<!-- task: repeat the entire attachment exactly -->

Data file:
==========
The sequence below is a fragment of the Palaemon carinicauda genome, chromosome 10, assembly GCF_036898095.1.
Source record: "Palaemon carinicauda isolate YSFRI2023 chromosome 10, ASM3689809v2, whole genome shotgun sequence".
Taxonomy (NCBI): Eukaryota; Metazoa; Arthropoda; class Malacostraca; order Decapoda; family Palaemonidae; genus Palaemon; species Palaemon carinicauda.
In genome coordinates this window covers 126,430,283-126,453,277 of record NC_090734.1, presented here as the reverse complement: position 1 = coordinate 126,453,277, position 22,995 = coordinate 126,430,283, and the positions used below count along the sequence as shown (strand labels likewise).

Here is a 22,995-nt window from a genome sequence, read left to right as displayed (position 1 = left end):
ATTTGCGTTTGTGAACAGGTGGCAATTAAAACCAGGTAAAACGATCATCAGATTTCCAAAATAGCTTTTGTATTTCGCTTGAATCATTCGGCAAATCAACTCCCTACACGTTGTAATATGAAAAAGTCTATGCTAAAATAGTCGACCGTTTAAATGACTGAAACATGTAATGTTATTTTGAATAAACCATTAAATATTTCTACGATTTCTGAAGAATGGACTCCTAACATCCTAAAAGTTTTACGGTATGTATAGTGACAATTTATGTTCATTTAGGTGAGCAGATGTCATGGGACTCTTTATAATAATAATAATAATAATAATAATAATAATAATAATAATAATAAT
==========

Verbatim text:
The sequence below is a fragment of the Palaemon carinicauda genome, chromosome 10, assembly GCF_036898095.1.
Source record: "Palaemon carinicauda isolate YSFRI2023 chromosome 10, ASM3689809v2, whole genome shotgun sequence".
Taxonomy (NCBI): Eukaryota; Metazoa; Arthropoda; class Malacostraca; order Decapoda; family Palaemonidae; genus Palaemon; species Palaemon carinicauda.
In genome coordinates this window covers 126,430,283-126,453,277 of record NC_090734.1, presented here as the reverse complement: position 1 = coordinate 126,453,277, position 22,995 = coordinate 126,430,283, and the positions used below count along the sequence as shown (strand labels likewise).

Here is a 22,995-nt window from a genome sequence, read left to right as displayed (position 1 = left end):
ATTTGCGTTTGTGAACAGGTGGCAATTAAAACCAGGTAAAACGATCATCAGATTTCCAAAATAGCTTTTGTATTTCGCTTGAATCATTCGGCAAATCAACTCCCTACACGTTGTAATATGAAAAAGTCTATGCTAAAATAGTCGACCGTTTAAATGACTGAAACATGTAATGTTATTTTGAATAAACCATTAAATATTTCTACGATTTCTGAAGAATGGACTCCTAACATCCTAAAAGTTTTACGGTATGTATAGTGACAATTTATGTTCATTTAGGTGAGCAGATGTCATGGGACTCTTTATAATAATAATAATAATAATAATAATAATAATAATAATAATAATAAT